Gov. Tom Wolf will urge lawmakers to cut Pennsylvania's major corporate income tax rate by half, while broadening how it is applied, to make the state more attractive to employers, he said Wednesday.
Against the backdrop of gigantic, rusty smokestacks of the former Bethlehem steel mill, Wolf unveiled more of the proposals he will present to lawmakers next week before a group of Lehigh Valley business leaders in Bethlehem.
His plan would reduce the corporate net income tax to 4.99 percent, down from the current 9.99 percent, taking the rate from one of the nation's highest corporate income rates to one of the lowest, he said.
The reduction would occur in three steps over two years- to 5.99 percent in 2016, 5.49 percent in 2017 and 4.99 percent in 2018.
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A companion proposal would institute a practice called combined reporting in an effort to crack down on companies that shift profits earned in Pennsylvania to lower-tax jurisdictions through the so-called "Delaware loophole." That would effectively broaden the income subject to the corporate income tax.
Both steps would require approval from the Republican-controlled Legislature.
"It's time for pragmatism," the Democratic governor said. "We've had enough ideology out there."
Wolf told reporters after his speech that he believes that corporate taxpayers would save money overall under the two proposals, but said did not know for sure.
"I think this is a real tax reduction," he said, adding that he would know for sure by Tuesday, the day he is scheduled to present a joint session of the Legislature with a 2015-16 state budget plan- his first- for the fiscal year beginning July 1.
The new governor also said he will not stand in the way of the scheduled Jan. 1 expiration of the Capital Stock and Franchise Tax, which is levied on corporations' assets and property.
"We've been talking about phasing that out since the Ridge administration," he said.
Wolf also said he is proposing $5 million in tax credits for employers that create good-paying jobs, including a "clawback" provision to allow the state to recover the money if the jobs do not materialize.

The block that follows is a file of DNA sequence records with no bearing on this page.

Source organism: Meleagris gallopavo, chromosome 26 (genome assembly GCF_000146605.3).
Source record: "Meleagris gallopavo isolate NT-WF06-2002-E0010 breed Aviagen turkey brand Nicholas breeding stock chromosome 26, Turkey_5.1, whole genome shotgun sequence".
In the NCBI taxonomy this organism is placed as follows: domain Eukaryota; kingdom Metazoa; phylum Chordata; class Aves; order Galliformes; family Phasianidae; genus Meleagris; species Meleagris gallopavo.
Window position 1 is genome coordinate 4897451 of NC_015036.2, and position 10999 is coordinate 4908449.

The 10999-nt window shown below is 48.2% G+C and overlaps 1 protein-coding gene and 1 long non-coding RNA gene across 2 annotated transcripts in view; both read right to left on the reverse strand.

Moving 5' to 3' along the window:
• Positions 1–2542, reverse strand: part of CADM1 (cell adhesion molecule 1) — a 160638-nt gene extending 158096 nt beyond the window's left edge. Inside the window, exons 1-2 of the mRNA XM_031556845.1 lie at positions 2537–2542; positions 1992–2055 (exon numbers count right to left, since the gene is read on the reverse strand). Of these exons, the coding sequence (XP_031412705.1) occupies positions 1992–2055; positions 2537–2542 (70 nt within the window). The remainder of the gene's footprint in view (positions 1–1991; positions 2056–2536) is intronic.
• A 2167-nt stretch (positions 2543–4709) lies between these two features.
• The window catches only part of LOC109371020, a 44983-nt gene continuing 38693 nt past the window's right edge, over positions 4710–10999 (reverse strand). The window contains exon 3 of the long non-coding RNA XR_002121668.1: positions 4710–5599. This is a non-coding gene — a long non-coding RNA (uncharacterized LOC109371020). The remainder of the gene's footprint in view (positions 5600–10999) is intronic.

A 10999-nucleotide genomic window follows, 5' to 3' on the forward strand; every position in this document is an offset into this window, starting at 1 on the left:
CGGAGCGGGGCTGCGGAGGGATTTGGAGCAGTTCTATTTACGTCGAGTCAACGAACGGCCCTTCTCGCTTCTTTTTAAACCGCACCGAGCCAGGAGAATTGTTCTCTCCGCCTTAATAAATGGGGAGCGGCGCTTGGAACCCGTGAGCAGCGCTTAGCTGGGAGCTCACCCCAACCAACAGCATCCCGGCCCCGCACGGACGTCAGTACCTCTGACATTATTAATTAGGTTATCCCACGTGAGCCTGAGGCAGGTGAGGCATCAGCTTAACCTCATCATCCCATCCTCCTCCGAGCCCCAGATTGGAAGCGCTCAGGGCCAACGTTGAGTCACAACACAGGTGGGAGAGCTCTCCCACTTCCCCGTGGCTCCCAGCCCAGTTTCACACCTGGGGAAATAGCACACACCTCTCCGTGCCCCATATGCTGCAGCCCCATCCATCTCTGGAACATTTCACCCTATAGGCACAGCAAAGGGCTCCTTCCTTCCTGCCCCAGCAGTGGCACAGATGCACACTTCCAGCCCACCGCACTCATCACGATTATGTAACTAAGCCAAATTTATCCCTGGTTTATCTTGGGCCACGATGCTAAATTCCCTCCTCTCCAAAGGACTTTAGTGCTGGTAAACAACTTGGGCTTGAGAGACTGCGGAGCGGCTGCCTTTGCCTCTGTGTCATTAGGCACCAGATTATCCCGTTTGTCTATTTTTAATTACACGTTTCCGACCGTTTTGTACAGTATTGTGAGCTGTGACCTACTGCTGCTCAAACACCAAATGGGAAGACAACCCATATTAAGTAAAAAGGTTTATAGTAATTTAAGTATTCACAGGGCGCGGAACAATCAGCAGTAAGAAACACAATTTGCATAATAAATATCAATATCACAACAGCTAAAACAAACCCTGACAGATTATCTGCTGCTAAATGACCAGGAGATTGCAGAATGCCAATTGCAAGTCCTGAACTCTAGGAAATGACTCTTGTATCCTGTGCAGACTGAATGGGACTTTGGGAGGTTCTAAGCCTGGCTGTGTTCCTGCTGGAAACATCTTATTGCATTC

Combined reporting is a method of taxation that effectively treats a parent company and its subsidiaries as a single corporation for state tax purposes.
The state Revenue Department has described the loophole as an artificial payment- or a "sham transaction"- by one arm of a large, multistate company to another arm of the same company that is located in a lower-tax or no-tax state, like Delaware. The end result is to lower the amount of the company's profits that are taxable in Pennsylvania.
Last fiscal year, the corporate net income tax raised $2.5 billion for the state, about 9 percent of the state's total tax collections of $28 billion.
Supporters, including Democratic lawmakers, say the change would reap hundreds of millions of new tax dollars from transactions that currently escape taxation in Pennsylvania. However, business advocacy groups say it is heavy-handed, administratively complex and can lead to double taxation and lawsuits.
Senate Majority Leader Jake Corman, R-Centre, said he would wait to see more details of Wolf's plan before rendering an opinion. Some Republicans say a 2013 law effectively closed the loophole. It gave the Revenue Department the power to count what it viewed as a sham transaction toward a company's tax liability without undertaking a full audit of the company's books.
Efforts by former Gov. Ed Rendell, also a Democrat, to institute combined reporting failed amid Republican opposition in the Legislature.